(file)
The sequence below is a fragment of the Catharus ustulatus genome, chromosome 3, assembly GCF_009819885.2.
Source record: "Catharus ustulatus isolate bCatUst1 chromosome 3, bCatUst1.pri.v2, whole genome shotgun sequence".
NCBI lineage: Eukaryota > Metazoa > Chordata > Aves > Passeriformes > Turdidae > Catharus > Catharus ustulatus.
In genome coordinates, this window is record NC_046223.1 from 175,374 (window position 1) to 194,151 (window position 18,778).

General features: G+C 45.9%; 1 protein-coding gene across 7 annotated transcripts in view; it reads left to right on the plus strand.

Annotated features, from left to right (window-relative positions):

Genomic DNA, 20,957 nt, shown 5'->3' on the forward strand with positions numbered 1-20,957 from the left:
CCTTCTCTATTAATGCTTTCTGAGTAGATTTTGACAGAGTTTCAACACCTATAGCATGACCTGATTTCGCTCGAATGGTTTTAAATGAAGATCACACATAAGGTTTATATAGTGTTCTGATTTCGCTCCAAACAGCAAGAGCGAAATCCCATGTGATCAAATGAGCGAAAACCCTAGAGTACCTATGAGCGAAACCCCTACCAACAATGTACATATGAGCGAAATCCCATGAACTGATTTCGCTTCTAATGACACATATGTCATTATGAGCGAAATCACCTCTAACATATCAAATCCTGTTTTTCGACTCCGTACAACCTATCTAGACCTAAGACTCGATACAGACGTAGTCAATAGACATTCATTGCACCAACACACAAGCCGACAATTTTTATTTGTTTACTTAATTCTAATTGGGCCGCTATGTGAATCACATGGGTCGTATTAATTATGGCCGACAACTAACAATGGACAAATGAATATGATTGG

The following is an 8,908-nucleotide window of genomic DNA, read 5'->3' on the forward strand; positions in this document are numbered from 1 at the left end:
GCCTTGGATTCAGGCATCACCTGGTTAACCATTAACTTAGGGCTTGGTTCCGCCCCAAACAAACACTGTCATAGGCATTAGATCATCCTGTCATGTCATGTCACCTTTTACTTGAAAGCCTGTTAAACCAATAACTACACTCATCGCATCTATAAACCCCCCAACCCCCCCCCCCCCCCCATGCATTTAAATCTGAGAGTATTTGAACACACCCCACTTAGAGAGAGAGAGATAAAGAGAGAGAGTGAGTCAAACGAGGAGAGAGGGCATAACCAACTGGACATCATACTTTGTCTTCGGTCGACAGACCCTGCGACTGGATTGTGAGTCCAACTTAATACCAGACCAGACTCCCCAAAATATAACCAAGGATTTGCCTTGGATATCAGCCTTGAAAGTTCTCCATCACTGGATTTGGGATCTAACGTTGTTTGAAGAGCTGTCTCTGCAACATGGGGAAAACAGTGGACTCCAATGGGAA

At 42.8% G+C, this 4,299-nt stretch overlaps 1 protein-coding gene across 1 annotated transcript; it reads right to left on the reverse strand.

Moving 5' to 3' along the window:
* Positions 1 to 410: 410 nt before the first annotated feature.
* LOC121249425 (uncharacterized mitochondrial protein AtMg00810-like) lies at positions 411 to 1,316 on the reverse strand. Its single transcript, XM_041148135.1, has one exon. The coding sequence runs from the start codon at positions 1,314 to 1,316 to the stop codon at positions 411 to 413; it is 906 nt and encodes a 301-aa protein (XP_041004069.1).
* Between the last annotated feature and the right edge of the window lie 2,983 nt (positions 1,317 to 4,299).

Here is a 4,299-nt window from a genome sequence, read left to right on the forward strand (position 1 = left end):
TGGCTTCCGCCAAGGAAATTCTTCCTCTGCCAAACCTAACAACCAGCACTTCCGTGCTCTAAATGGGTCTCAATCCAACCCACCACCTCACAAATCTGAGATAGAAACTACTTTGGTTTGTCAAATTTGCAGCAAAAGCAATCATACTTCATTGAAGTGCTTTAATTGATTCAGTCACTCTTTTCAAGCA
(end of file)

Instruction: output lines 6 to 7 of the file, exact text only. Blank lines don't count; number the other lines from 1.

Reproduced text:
Annotated features, from left to right (window-relative positions):

Genomic DNA, 20,957 nt, shown 5'->3' on the forward strand with positions numbered 1-20,957 from the left: